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How one small step became a giant leap

A billion people watched astronaut Neil Armstrong step onto the lunar surface in 1969. But space reporter Jay Barbree was there for all the steps before that.
ASYJB0814_Flag1
The flag that the Apollo 11 astronauts planted in the lunar soil was stiffened with wire so it would not lie limply against its pole on Earth’s airless satellite.
NASA

Neil Armstrong stared out at the alien world beyond his lunar lander’s window. He was surprised at how quickly the dust, hurled away by the final thrust of Eagle’s descent rocket, had settled back on the surface. Within the single blink of an eye, the Moon had reclaimed itself as if it had never been disturbed, and Neil studied the desolation surrounding himself and Buzz Aldrin. No birds. No wind. No clouds — a black sky instead of blue.

It was obvious NASA had made the correct decision regarding who would be first to leave the lunar lander. Outfitted in his bulky spacesuit, boots, and backpack, there was no way Buzz could have maneuvered around Neil to the hatch. The commander simply had to be the first to leave and the last to return. Neil leaned forward, backing out, stopping on the porch with its large handrails leading to the ladder.

He moved slowly and steadily as if he had no place to go. The Moon had been waiting for 4.6 billion years, and Neil was in no hurry. Every move had to be precise, correct, no problems.

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Astronaut Neil Armstrong’s official NASA photo shows him in an Apollo mission suit, which he later wore as the first person to walk on the Moon.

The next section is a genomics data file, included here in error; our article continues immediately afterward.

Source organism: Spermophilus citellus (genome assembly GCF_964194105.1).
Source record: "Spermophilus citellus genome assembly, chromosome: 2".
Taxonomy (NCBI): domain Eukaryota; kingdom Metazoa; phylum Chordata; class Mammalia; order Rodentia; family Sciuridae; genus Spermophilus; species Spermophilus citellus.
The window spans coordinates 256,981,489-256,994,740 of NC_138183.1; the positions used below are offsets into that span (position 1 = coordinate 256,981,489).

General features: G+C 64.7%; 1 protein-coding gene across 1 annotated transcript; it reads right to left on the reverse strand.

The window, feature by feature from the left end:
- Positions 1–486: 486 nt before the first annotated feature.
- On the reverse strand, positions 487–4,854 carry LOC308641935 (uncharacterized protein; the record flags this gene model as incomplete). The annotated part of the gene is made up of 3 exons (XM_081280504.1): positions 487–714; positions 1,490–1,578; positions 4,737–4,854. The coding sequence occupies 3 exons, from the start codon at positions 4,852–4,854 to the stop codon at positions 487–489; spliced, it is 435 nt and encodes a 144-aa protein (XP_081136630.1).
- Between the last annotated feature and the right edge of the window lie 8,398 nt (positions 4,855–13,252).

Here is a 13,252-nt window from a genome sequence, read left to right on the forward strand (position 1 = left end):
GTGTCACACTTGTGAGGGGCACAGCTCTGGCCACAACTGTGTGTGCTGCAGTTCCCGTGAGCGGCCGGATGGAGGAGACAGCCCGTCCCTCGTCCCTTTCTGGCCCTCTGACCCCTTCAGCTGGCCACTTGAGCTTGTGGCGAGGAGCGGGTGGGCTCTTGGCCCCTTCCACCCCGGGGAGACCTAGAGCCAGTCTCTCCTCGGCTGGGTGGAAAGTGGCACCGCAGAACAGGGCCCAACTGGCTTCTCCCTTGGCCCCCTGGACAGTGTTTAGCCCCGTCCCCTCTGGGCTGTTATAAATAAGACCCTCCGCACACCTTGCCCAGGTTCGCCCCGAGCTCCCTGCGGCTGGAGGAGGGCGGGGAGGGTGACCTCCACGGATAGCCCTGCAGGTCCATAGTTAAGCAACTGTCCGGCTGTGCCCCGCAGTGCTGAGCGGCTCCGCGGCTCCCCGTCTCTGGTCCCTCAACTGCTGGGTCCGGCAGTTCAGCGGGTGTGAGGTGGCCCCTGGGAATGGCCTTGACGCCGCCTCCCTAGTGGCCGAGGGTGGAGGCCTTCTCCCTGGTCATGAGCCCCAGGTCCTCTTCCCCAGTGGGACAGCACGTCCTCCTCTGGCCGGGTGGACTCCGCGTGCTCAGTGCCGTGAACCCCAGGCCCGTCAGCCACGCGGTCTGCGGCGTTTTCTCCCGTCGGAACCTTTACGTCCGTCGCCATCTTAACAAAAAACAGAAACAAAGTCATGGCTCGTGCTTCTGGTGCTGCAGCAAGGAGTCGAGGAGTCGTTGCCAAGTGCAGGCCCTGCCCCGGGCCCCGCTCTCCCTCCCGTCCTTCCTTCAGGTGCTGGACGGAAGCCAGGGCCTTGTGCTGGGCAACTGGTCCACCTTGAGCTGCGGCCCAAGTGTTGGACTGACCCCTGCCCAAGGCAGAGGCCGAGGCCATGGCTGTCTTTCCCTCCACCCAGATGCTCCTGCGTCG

NASA
Soon, he was a step above lunar dirt, and he paused, staring at Eagle’s landing footpads and legs. They had been designed to compress with the force of landing, making the ship more stable, bringing its ladder closer to the surface. But Neil’s piloting skills proved to be the problem. He sat Eagle on the Moon so gently that there was no collapsing of the pads and legs, and the bottom rung of the ladder was still 3.5 feet (1.1 meters) up.

Way to go, Armstrong, he scolded himself as he dangled a foot over the rung and fell slowly to the footpad beneath him. But before he would take another step, he wanted to be sure he could get back up to the ladder. In the low gravity, he sprang with such force that he almost missed the bottom rung. He steadied himself. Satisfied he could handle the extra-long step, he descended back onto the footpad.

“OK, I just checked getting back up to that first step, Buzz. It’s not collapsed too far, but it’s adequate to get back up.”

“Roger. We copy,” acknowledged CapCom in Houston.

“It takes a pretty good little jump,” Neil told them before turning his attention to his dilemma. For some time, he had been thinking about what he would say when he actually stepped on the Moon. He had thought about one statement he judged had meaning and fit the historic occasion, and he ran it by his brother, Dean, and others close. Neil had not made up his mind.

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With dinner cut short, author Jay Barbree returns to his microphone to report Neil Armstrong’s first steps on the Moon.
NBC/NASA

He told me he was undecided until he was faced with the moment.

He reached up with his gloved hand grasping the ladder and then turned left, leaning outward. “I’m going to step off the LM now,” he said, lifting his left boot over the footpad and setting it down in Moon dust that shot up and outward in a fine spray — a spray that lasted only a quick instant in the absence of an atmosphere. “That’s one small step for man,” Neil said with a momentary pause, “one giant leap for mankind.”

Most didn’t know Neil had meant to say, “That’s one small step for a man,” and the loss of the a set off an argument for years to come. Had a beep in the transmission covered the a or some other loss of transmission wiped it from our ears, or had Neil nervously skipped the word?

Knowing Neil’s struggles with public speaking, I believe the latter, and with all the excitement and emotions of the moment, I’ve never been convinced Neil himself really knew for sure.


Jay Barbree is the author of Neil Armstrong: A Life of Flight (Thomas Dunne Books, 2014), from which this article is an excerpt.
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